The mission of AAMP is to promote an interdisciplinary dialogue among medical professionals – physicians, nurses, healthcare administrators, scientists, and students – with the aim of building a culture that affirms the dignity of the human person in medical practice.

AAMP will carry out its mission first of all by taking on the planning and organizing the annual MedConference, which started in 2009. The aim of the MedConference is to rebuild a health care system characterized by cutting edge scientific and clinical research along with attention to the totality of the needs of the sick person. Our hope and goal is to restore a more human approach to each patient’s care in order to improve medical care. This conference is an educational opportunity for students and all health care professionals to re-awaken and refresh the ideals that originally lead them to embrace the medical profession and therefore to deepen in their humanity as they carry out their medical practice.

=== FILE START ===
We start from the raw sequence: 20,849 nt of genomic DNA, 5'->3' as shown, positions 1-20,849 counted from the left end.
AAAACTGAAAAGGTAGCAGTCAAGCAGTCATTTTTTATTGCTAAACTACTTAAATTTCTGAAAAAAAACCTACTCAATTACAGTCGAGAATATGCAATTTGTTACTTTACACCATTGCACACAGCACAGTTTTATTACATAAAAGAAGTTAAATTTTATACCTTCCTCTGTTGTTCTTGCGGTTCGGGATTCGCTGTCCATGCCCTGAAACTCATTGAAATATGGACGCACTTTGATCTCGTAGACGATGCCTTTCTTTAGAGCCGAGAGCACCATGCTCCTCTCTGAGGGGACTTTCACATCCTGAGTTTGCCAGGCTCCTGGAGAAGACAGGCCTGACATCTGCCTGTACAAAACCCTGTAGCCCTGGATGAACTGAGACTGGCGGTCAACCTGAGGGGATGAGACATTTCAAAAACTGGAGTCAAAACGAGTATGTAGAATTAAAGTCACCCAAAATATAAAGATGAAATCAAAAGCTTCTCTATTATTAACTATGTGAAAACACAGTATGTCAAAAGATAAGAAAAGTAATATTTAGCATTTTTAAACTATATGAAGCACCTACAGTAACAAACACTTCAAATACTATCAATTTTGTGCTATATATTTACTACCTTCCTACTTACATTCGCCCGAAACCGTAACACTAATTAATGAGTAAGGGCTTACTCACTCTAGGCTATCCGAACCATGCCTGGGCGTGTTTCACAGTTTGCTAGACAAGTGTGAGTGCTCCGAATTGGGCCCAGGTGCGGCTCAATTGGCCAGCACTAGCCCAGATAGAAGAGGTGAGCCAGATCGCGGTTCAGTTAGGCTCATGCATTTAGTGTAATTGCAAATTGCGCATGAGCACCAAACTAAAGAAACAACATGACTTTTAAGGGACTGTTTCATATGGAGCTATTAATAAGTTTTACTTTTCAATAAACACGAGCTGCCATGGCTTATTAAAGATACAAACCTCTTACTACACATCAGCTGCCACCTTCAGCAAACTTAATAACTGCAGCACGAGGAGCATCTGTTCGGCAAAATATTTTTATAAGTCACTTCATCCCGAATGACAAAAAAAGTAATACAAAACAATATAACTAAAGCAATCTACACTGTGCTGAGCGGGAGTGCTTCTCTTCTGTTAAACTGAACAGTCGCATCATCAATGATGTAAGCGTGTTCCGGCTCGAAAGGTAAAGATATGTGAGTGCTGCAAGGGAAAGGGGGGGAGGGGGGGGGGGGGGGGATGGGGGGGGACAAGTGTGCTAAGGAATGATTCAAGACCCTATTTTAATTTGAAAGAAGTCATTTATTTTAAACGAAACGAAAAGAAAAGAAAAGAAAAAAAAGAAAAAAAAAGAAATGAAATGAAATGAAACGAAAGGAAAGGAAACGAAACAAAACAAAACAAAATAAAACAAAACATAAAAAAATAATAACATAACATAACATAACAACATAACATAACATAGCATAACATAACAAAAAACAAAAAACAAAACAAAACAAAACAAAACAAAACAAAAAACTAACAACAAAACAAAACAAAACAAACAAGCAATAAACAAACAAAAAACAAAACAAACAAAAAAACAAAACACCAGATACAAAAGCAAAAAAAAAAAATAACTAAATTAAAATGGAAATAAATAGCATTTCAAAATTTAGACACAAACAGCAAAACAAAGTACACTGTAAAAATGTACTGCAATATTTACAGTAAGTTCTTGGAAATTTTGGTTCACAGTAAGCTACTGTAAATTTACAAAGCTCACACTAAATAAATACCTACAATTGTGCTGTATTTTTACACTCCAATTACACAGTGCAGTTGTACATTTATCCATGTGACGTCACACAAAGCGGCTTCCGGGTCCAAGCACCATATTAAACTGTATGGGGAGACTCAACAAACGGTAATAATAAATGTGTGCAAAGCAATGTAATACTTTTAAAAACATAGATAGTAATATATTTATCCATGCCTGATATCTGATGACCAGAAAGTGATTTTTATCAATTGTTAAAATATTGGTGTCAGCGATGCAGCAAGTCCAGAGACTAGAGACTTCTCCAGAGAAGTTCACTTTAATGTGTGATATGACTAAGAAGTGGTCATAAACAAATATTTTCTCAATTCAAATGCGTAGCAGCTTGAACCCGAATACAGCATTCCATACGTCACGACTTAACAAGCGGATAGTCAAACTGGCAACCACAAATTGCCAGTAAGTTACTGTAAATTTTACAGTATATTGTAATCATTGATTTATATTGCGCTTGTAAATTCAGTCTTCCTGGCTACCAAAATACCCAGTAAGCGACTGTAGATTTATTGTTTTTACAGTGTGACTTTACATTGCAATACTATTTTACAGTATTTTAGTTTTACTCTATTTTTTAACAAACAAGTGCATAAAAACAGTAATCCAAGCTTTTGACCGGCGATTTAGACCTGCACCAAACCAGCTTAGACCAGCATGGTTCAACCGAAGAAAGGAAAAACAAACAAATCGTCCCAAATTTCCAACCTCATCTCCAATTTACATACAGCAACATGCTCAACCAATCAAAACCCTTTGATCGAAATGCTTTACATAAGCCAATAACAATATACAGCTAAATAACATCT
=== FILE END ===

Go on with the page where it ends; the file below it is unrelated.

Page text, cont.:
By means of panel discussions, conferences, lectures, seminars and other scientific events, AAMP would like to provide a meeting place where health care professionals can come to dialogue and gain professional credits to rebuild a person­-oriented health care.

The American Association of Medicine and the Person (AAMP) was established on May 10, 2011 as a (501)(c)(3) not-for-profit public benefit corporation according to the laws of the State of New York.

Wyndham Hamilton Park Hotel and Conference Center
175 Park Avenue, Florham Park, NJ 07932

Are patients still at the center of our profession? In our work, we focus on accurate diagnosis, treatment plans, technology, and finances. How can the patient still be the impetus of our work? In our quest for perfect solutions, we may find ourselves disregarding or even loathing the limits of today’s biomedical science and of our patients’ life course. We may become too aggressive and try hard to escape failure at all cost. Conversely, in the face of possible failure, we may take it upon ourselves to decide if the life of a patient with a very severe condition is worth living; we give up on them too early or choose to accelerate their end. More...